Ski Europe 2005: Slide into a new sport on an airbaord
Stars and Stripes October 28, 2004
Imagine “boarding” without the skate, the boogie, the snow, the wake or the kite. It would be easy to get bored with that board.
Now try to imagine it made of air …
Airboarding, the newest winter sport out of Switzerland, has sport enthusiasts flat on their bellies and flying down slopes.
It is high-speed, low-skill fun that is developing a following in Europe and the States. It won a “Best of What’s New” award from Popular Science magazine in 2003. And its proponents are eager to get more people involved.
The Airboard, introduced three years ago by a Swiss engineer, is inflatable and works like a sled, except with more control. This control comes from a ribbed undercarriage that allows the rider to change direction by shifting top body weight while holding on to side handles.
Airboarders wear hip silver helmets, with matching jump suits, and can easily tote their gear around since it folds up into a square small enough to fit in a backpack. Jumps are cushioned, downhill sledding feels much faster and tricks are pretty easy to pick up.
The only real move to learn is how to apply the brakes. The ribbed undercarriage acts like a brake when the board is picked up and placed perpendicular to the body. Basically, the grooves stick in the snow, stopping the momentum.
The only problem: It’s a new sport.
“Many ski areas do not allow the airboard in the area because they don’t think there is full control,” said Tom Kaules, who works and distributes Airboards with Outdoor Freaks at the Blaumburgbahn in Bad Tölz, Germany.
“They have not been introduced to the board yet and do not know steering is just as easy on the Airboard as with skis and snowboards.”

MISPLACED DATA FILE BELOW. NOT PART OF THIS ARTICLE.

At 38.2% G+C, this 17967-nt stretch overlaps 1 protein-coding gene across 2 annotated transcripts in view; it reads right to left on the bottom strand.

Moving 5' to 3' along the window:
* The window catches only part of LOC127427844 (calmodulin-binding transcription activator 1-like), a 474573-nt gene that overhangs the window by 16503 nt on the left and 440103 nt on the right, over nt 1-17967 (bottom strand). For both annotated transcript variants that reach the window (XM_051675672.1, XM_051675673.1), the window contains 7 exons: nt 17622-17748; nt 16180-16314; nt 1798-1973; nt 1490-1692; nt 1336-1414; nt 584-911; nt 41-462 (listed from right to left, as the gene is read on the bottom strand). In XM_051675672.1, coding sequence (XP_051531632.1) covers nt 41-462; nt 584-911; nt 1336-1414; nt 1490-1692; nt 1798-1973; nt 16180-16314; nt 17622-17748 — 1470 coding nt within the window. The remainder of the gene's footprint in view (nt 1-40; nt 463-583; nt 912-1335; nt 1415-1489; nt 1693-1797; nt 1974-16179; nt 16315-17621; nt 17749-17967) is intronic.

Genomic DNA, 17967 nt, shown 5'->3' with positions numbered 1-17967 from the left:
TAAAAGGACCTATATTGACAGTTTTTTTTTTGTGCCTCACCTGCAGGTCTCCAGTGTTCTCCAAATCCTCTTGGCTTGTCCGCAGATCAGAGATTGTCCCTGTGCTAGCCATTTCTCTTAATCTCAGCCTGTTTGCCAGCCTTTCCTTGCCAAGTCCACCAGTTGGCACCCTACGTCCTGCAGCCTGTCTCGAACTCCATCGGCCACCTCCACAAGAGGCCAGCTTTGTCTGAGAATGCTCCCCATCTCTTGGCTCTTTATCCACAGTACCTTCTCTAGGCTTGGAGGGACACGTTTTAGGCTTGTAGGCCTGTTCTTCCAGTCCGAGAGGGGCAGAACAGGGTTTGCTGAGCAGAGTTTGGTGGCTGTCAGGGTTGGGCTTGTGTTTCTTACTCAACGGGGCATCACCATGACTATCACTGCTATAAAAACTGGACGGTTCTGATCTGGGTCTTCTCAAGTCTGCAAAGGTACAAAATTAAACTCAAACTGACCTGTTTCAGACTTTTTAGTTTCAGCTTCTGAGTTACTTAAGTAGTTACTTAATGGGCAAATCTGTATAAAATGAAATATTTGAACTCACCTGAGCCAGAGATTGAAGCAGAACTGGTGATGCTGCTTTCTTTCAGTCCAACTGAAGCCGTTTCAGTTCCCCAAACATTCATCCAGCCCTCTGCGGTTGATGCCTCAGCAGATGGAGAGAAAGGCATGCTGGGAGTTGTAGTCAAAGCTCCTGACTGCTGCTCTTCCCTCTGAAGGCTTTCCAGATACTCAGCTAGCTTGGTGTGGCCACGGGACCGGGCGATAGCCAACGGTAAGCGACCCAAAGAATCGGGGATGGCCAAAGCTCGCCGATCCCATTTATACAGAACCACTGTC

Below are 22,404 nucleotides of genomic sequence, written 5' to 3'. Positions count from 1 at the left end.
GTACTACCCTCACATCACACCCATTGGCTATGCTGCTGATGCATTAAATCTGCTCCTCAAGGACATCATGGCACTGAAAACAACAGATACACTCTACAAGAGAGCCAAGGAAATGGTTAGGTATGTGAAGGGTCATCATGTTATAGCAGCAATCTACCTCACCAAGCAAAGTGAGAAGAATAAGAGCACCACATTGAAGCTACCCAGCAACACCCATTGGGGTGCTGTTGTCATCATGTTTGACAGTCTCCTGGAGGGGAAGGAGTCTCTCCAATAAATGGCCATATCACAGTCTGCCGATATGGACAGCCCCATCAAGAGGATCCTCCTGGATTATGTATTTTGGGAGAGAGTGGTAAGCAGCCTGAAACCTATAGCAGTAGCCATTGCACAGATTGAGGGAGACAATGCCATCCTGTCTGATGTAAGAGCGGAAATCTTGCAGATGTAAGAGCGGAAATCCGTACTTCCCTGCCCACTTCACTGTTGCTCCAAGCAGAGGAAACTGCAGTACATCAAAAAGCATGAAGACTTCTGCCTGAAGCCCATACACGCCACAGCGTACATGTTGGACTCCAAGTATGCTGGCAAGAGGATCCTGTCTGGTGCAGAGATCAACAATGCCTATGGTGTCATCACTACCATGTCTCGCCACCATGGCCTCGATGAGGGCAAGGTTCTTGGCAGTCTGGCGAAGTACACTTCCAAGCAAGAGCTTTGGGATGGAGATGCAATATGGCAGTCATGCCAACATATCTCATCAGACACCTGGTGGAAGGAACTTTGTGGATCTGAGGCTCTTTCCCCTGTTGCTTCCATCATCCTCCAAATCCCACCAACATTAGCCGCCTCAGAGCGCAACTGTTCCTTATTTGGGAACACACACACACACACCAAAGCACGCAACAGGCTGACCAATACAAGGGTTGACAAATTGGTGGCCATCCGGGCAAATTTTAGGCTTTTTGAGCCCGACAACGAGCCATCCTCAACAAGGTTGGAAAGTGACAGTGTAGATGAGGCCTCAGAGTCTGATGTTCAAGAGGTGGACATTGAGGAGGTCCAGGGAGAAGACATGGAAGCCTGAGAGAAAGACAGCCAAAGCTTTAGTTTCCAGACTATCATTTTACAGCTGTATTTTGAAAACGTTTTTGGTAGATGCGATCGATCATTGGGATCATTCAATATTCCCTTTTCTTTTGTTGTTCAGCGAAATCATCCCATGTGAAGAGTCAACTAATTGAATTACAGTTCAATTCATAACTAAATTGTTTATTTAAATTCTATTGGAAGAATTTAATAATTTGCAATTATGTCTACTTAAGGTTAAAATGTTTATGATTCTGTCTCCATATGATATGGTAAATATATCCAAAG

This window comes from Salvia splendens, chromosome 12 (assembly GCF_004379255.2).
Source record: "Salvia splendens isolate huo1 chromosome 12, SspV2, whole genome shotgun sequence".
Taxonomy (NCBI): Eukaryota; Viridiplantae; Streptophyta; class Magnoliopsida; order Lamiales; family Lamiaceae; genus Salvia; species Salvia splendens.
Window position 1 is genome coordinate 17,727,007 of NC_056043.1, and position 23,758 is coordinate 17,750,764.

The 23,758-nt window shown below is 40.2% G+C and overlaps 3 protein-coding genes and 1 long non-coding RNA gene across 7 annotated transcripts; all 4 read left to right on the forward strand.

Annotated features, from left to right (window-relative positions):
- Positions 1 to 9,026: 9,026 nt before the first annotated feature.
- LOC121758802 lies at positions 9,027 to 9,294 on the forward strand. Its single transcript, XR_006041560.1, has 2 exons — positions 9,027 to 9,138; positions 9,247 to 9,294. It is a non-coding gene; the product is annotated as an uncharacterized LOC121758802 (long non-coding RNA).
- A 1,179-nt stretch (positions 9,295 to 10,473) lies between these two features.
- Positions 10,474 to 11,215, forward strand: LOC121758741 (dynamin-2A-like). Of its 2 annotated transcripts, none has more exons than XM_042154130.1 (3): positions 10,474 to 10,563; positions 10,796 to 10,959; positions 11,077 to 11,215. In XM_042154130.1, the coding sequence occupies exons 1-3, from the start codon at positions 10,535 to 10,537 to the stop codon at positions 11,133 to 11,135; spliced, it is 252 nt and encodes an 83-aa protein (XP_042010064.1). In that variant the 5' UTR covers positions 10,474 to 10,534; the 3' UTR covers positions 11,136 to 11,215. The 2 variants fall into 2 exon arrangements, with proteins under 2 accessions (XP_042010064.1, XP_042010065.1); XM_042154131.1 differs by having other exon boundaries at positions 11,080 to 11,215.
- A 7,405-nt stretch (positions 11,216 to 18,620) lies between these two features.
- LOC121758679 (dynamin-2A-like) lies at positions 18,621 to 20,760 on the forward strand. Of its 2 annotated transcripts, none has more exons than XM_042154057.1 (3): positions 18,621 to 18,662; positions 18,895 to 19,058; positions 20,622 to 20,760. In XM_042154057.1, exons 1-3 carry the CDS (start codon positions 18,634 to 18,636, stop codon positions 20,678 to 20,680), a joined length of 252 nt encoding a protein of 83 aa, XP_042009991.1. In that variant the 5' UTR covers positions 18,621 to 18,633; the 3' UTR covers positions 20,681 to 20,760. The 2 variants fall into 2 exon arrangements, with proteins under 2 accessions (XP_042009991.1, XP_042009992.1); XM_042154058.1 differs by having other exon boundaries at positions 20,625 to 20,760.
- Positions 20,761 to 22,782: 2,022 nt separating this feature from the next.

Kaules and a group of outdoor enthusiasts are taking the sport to the people, introducing it by way of showing what it could do on the slopes that allow them in.
Joe Steiner of Zug, Switzerland, began working on the Airboard 10 years ago, after riding on disappointing inflatable sleds that only broke, according to Kaules. Steiner made the Airboard with the latest technology allowing for maximum speed on the slopes and easy movement on the half-pipe.
Kaules recently set a record at the European X Games with the Airboard for going 126.42 kilometers per hour in Austria in February
The Airboard was released to the Swiss public three years ago. Now, it’s out in the United States, the rest of Europe and is moving in to the rest of the world.
“It will need some years, but I think the Airboard will be just as big as snowboarding is,” Kaules said. “The fun factor is very high. It feels like you’re flying. And, it’s very easy to learn.”
For more information, log on to www.airboard.com, call Outdoor Freaks in Germany at (+49) (0)89- 60-01-98-98, or e-mail email@example.com.
About Airboards ...
¶ Only official distributors are selling the Airboard. In the States they cost about $270 for the classic (adult) size and about $160 for the children’s size.
¶ In Europe, Airboards can cost up to 280 euros. Airboards are also sold over the Internet at www.airboard.com.
¶ It costs between 5 and 17 euros to rent an Airboard from European distributors.
¶ The German adventure group called Outdoor Freak distributes, teaches, rents and sells Airboards. Get more info at www.outdoor-freaks. de.
¶ The Armed Forces Recreation Center and Outdoor Recreation offices are looking into the new sport for possible addition to the military sports activities available.
— Jessica Inigo